GENDER EQUALITY

Boy child neglected, it’s all about girl child

In Summary
  • Most gender equality campaigns focus on protecting girls while forgetting that boys too grapple with insecurities
  • Parents will be more concerned about the whereabouts of their daughters in the evening than their sons
Homa Bay MCA Lillian Odul talks to primary school girls and boys during the mentorship programme in Ringa, Kasipul constituency, on July 11, 2020.
Homa Bay MCA Lillian Odul talks to primary school girls and boys during the mentorship programme in Ringa, Kasipul constituency, on July 11, 2020.
Image: ROBERT OMOLLO

The exclusion of boys has crippled the dream to achieve gender equality, which remains a global concern.

The exclusion of the boy child manifests itself in increased conflicts with the law, an illiterate population, increased crime and low self-esteem. This has led to violence, truancy and drug abuse. This is the alternative way the boy child has resorted to as payback to society.

Thus violence has further led to failed marriages, dysfunctional families and gender-based violence, with women’s rights being abused no matter what the government does to fight for them.

The exclusion of boy child begins right at the grassroots to the highest levels. Society has given more importance to the plight of the girl child, who is considered as weak and vulnerable, to the detriment of the boy child who is considered strong hence needs no attention.

Most gender equality campaigns focus on protecting girls while forgetting that boys too grapple with insecurities. This makes the need to realise gender parity biased and difficult to achieve.

In the communities, parents will be more concerned about the whereabouts of their daughters in the evening than their sons. This is based on the assumption that boys can take care of themselves. This has led to boys getting involved in drug abuse and joining gangs.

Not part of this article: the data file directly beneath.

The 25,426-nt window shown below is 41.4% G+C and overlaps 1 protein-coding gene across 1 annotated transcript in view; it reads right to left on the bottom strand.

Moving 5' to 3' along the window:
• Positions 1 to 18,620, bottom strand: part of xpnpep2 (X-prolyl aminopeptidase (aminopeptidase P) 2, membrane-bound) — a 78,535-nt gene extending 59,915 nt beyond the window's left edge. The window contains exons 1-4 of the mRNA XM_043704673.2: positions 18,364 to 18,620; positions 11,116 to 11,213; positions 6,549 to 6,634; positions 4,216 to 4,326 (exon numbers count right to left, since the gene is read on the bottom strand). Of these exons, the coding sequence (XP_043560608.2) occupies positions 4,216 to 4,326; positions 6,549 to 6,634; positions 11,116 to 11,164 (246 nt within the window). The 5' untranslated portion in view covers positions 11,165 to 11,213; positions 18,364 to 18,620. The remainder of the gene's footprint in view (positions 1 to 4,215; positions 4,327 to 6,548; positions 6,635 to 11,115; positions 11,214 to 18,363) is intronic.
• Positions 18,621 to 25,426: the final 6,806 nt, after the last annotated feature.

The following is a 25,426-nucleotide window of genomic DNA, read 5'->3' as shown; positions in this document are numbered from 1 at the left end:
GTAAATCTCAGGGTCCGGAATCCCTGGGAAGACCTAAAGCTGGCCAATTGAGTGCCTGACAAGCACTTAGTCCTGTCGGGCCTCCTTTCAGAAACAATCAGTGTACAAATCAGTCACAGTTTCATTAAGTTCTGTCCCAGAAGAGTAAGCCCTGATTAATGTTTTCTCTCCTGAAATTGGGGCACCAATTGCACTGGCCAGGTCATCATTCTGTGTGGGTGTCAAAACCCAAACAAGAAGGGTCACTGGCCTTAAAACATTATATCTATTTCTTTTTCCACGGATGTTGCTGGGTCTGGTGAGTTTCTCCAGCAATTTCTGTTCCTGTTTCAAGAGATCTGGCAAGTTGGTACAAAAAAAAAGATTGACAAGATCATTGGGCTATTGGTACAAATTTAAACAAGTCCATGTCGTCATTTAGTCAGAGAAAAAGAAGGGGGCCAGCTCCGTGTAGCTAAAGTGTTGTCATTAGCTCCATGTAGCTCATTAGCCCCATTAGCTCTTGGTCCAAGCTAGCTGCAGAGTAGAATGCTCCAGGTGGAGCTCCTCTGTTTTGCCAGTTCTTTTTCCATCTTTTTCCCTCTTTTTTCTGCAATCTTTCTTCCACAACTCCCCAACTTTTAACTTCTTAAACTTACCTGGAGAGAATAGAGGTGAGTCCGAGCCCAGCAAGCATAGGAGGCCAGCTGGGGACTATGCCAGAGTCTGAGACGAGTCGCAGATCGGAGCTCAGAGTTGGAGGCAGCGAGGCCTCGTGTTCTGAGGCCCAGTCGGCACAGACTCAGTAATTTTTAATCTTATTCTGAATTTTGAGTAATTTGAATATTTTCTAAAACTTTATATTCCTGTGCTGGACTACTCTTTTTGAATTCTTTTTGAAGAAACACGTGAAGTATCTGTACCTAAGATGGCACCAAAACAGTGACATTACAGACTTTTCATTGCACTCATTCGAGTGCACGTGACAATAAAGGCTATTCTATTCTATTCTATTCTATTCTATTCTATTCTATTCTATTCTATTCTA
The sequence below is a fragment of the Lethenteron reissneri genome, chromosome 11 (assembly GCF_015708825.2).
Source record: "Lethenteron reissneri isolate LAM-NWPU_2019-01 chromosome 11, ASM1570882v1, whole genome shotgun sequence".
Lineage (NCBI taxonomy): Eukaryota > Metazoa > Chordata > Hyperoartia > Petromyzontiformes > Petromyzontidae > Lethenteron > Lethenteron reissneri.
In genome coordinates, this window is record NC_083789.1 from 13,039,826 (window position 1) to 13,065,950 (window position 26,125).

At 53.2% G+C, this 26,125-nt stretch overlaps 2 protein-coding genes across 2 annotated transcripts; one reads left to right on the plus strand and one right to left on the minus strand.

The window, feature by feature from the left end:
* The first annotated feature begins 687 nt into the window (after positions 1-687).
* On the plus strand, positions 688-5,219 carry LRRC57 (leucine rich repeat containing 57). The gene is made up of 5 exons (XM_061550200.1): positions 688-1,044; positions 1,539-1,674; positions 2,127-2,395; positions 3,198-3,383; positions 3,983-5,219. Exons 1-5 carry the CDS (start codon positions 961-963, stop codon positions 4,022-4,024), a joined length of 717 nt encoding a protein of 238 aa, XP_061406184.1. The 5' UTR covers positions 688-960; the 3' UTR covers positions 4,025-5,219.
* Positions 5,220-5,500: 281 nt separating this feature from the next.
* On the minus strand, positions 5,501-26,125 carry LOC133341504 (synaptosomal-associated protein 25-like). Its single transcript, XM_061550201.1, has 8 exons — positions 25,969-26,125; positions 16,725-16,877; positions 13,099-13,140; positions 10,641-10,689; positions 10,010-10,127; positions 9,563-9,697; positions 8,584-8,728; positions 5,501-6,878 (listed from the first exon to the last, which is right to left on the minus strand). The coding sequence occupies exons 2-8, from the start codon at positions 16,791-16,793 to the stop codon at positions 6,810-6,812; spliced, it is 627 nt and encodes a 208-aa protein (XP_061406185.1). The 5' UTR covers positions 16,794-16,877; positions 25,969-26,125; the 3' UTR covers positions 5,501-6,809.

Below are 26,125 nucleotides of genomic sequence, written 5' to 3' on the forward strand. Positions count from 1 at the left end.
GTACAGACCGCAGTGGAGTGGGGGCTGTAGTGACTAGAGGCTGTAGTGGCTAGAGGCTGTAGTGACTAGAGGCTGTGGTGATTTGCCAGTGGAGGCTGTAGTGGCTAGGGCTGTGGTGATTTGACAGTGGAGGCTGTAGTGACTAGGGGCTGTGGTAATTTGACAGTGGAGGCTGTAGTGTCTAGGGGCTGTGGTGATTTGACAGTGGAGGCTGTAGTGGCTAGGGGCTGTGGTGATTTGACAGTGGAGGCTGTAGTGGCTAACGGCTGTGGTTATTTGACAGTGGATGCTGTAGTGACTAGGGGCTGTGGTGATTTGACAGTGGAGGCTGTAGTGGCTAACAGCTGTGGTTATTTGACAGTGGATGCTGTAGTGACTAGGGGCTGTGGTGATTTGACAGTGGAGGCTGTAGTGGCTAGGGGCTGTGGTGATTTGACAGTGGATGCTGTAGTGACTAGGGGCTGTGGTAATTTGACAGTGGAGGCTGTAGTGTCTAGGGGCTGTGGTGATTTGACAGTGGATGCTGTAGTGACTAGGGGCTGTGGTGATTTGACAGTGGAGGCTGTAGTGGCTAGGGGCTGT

This shows just how much the Kenyan society, and the world in general, is hypocritical in its aim to achieve gender parity.

The gender policy (2007) gives guidelines for eliminating inequality in education, training and research, which gender officers in national and county levels are yet to implement.

The Ministry of Labour and Social Security has neglected boys. The children’s department has failed to monitor the implementation of the policy. Most young boys within the age of compulsory education are found doing informal jobs because of there is no strict enforcement of the policy.

Statistics show most people would rather adopt girls than boys. This denies little boys a chance to grow up in homes where they enjoy the warmth of a family. Most of them end up in the streets and survive through criminal activities hence a danger to security.

There is need for the national and county governments as well as communities to include boys in gender equality programmes. This will help them realise the importance of relationships in achieving gender parity.

Studies journalism at Maseno University